The wisdom of Garett Jones, a continuing series

by on January 26, 2010 at 5:22 pm in Economics, Political Science | Permalink

The key to controlling spending is permitting more earmarks (sic).

The link to his tweet is here.  Can you guess at Garett's underlying model?

mk January 26, 2010 at 5:30 pm

Let politicians bribe their constituents into dull complacency, setting them free to make tough decisions?

Andrew January 26, 2010 at 5:37 pm

A. Competition for money will make Congressmen more competitive (less cooperative).
B. Voters will be highly critical if there is transparency (see A) and voters will enforce general welfare.
C. We will see a lot of out-of-state campaign donations (see B).

It’s interesting, but it seems like earmarks are often rewards for votes for passing spending programs. So, earmarks may participate in the big spending far beyond their nominal values and contributing to a tragedy-of-the-commons-effect in spending control. On the other hand, I heard Peter Drucker said that costs can’t be controlled, they have to be cut, so maybe earmarks can be used to bribe people to cut programs to offset the perceived loss of benefits.

mk January 26, 2010 at 6:43 pm

A more fleshed out version:

Bribe the 5-10 marginal senators with exorbitant earmarks that far outstrip the within-state spending cuts.
Of course, every senator will now want to get bribed.
That makes it more expensive but on the other hand maybe all senators are in “perfect competition” to sell their vote.
If you assume (big assumption) that constituents only care about the raw within-state dollar impact of a spending bill, then under perfect competition the equilibrium is: give back slightly more than 60% of spending cuts via earmarks, to buy the 60 necessary votes.

Of course this model needs to account for the fact that there are 2 senators from every state, as well as a whole host of simplifying assumptions that were made. But as simple heuristic models go it might not be terrible.

The biggest problem with this model is precisely what makes it counterintuitive: the fact that everybody (specifically, the voters) thinks earmarks suck.

Billy January 26, 2010 at 7:00 pm

Usually, an earmark means politicians will spend only the earmarked amount on a particular project. So, I guess if you earmark everything you limit spending on everything.

Dewb January 26, 2010 at 7:22 pm

Earmarks drive voter anger out of proportion to their actual slice of the budget pie. So, more earmarks means Congress must keep the rest of the budget modest if they to want to preserve their personal projects.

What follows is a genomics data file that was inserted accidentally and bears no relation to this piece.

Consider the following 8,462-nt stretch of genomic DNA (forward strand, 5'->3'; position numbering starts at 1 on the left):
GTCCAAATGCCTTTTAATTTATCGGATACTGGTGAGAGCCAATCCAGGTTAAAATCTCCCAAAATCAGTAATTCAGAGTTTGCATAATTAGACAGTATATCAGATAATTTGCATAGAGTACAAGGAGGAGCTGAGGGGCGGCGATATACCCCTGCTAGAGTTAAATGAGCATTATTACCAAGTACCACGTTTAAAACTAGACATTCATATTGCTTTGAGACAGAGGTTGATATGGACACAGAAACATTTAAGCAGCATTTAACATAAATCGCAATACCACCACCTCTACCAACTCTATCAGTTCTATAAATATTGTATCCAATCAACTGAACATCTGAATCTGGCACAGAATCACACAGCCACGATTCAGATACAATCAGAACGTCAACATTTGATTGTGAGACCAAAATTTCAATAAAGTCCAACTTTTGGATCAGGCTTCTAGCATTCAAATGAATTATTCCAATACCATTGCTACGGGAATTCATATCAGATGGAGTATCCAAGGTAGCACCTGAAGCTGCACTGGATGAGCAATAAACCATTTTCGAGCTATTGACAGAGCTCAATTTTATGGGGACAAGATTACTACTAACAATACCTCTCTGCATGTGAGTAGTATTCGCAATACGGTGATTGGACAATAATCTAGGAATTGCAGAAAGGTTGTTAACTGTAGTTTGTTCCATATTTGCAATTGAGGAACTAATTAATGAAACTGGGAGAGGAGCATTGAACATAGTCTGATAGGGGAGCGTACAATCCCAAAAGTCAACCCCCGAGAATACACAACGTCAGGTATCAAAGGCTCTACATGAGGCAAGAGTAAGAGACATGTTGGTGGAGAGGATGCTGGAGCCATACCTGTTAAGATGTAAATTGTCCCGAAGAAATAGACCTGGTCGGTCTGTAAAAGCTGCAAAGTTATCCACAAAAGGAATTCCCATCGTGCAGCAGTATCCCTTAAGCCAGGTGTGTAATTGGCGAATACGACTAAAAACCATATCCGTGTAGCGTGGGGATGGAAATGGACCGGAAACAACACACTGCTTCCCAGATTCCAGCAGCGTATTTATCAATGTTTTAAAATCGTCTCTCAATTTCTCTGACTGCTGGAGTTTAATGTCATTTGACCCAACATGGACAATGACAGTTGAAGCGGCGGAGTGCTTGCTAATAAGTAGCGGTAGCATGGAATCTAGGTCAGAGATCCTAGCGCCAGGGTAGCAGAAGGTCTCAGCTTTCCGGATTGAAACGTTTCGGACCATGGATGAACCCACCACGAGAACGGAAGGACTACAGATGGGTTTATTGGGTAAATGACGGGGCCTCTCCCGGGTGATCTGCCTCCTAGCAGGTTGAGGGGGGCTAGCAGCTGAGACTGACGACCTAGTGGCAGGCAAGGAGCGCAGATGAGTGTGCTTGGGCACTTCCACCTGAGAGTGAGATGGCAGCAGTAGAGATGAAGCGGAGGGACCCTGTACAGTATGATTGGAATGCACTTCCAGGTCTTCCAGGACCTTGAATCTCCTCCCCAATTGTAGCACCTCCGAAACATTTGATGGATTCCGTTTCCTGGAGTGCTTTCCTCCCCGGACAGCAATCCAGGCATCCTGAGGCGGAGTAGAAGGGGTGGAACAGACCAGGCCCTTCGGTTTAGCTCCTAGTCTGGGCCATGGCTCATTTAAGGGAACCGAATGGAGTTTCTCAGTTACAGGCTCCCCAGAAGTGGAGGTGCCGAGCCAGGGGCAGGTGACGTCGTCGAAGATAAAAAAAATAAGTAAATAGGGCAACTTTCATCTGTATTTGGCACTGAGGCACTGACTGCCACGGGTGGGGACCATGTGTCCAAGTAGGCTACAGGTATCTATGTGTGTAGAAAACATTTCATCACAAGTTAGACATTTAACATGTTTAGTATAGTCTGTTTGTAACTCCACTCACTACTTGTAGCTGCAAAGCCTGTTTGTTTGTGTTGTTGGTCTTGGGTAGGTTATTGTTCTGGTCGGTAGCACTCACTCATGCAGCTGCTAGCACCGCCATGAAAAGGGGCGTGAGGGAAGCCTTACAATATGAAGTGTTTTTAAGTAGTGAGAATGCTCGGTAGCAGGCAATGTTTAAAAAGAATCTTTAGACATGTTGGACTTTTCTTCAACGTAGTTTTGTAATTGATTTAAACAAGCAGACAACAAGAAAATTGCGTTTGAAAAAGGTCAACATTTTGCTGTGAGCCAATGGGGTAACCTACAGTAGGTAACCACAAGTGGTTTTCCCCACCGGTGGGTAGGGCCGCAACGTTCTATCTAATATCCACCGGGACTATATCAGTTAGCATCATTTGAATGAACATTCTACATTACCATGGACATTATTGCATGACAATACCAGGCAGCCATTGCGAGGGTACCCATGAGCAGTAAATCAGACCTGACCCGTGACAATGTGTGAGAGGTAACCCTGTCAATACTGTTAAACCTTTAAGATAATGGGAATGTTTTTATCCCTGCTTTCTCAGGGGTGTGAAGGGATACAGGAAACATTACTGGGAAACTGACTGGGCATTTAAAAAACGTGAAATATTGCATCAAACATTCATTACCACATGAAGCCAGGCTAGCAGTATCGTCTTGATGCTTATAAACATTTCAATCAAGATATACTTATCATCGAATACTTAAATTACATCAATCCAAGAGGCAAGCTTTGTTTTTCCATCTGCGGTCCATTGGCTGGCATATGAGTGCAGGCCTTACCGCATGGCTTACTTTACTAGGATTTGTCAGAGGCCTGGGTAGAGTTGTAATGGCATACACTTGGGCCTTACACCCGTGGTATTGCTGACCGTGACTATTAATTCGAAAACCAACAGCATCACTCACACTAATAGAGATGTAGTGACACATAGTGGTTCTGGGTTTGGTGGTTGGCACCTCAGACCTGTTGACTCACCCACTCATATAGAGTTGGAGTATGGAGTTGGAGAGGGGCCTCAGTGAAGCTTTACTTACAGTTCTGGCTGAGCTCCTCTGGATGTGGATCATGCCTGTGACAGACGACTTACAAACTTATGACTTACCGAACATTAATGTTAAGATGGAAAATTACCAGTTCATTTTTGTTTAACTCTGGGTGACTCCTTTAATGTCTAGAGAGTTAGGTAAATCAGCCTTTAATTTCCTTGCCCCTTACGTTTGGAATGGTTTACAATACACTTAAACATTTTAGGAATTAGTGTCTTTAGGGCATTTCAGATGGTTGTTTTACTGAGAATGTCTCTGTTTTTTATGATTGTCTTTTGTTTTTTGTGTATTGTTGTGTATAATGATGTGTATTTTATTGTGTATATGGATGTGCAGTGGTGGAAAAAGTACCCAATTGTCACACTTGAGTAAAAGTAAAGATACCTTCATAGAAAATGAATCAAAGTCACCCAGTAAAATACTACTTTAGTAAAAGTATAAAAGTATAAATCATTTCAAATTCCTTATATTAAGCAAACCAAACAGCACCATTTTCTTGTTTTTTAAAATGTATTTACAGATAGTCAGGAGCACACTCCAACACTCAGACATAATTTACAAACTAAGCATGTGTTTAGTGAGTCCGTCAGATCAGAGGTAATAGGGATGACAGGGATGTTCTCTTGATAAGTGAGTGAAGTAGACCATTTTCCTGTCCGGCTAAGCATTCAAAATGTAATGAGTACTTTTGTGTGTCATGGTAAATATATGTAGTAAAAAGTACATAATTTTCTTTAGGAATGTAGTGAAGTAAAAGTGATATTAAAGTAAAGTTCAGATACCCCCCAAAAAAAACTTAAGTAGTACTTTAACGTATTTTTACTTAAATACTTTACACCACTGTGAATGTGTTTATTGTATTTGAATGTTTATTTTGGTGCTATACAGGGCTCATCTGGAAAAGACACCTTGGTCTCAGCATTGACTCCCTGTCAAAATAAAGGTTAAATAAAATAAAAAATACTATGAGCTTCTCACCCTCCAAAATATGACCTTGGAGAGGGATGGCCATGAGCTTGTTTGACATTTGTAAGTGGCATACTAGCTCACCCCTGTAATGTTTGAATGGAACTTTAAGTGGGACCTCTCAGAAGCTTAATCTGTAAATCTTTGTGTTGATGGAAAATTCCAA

steve January 26, 2010 at 7:48 pm

Athletes foot is caused by the Jews. Can you guess my underlying model?

Chris January 26, 2010 at 8:44 pm

Assume that legislators need to vote to spend a certain amount of money each year to satisfy their constituents.

Earmarks tend to be one-time payments where as regulation and legislation tend to be recurring spending.

Therefore, if they can meet demand for payments through earmarks spending remains flat but with new legislation it increases year over year.

Andrew Berman January 26, 2010 at 11:00 pm

Restating Leigh’s post in a more cynical way: the average representative is quite willing to add a billion dollars to the deficit in order to get 10 million dollars for his or her own district. Allowing more earmarks would limit the overspending.

E. Barandiaran January 27, 2010 at 7:26 am

Although I like Steve’s comment very much, I’d have been surprised if someone had been able to outline a model supporting G. Jones’ exciting statement. Actually, I think there is no model of rational behavior that can support it. Please Tyler, ask Garett to outline it so we can have a serious discussion about relevant assumptions in economics and in particular in public choice theory.

anon January 27, 2010 at 8:25 am

Athletes foot is caused by the Jews. Can you guess my underlying model?

Quick and dirty research?

Oh, wait!

Trevor January 27, 2010 at 8:34 am

Law of demand: price goes up, quantity demanded will go down.

Make government more expensive to consume, and we consume less government.

ahappinessexperiment January 27, 2010 at 12:45 pm

Fill their bellies with candy and they will have no appetite left for steak.

Str8er February 28, 2011 at 9:35 am

I think that if we don’t rush in to things we might act with a bit of wisdom.Because you can find many things with acceptable prices if you just look for them.

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